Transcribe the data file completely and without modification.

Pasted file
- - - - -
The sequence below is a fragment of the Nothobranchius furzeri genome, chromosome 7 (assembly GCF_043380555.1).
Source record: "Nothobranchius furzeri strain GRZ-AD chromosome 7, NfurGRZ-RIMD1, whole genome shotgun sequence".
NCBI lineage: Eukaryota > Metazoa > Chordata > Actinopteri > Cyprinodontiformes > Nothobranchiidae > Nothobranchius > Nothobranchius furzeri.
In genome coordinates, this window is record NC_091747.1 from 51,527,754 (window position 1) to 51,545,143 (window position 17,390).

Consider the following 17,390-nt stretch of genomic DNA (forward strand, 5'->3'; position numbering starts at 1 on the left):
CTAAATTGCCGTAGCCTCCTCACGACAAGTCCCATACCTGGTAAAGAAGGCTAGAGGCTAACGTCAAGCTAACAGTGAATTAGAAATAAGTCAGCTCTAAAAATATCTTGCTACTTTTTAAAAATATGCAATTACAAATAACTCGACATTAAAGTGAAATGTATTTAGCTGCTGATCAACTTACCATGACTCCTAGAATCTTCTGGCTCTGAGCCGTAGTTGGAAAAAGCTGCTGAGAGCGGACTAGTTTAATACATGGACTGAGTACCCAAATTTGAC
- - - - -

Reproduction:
The sequence below is a fragment of the Nothobranchius furzeri genome, chromosome 7 (assembly GCF_043380555.1).
Source record: "Nothobranchius furzeri strain GRZ-AD chromosome 7, NfurGRZ-RIMD1, whole genome shotgun sequence".
NCBI lineage: Eukaryota > Metazoa > Chordata > Actinopteri > Cyprinodontiformes > Nothobranchiidae > Nothobranchius > Nothobranchius furzeri.
In genome coordinates, this window is record NC_091747.1 from 51,527,754 (window position 1) to 51,545,143 (window position 17,390).

Consider the following 17,390-nt stretch of genomic DNA (forward strand, 5'->3'; position numbering starts at 1 on the left):
CTAAATTGCCGTAGCCTCCTCACGACAAGTCCCATACCTGGTAAAGAAGGCTAGAGGCTAACGTCAAGCTAACAGTGAATTAGAAATAAGTCAGCTCTAAAAATATCTTGCTACTTTTTAAAAATATGCAATTACAAATAACTCGACATTAAAGTGAAATGTATTTAGCTGCTGATCAACTTACCATGACTCCTAGAATCTTCTGGCTCTGAGCCGTAGTTGGAAAAAGCTGCTGAGAGCGGACTAGTTTAATACATGGACTGAGTACCCAAATTTGAC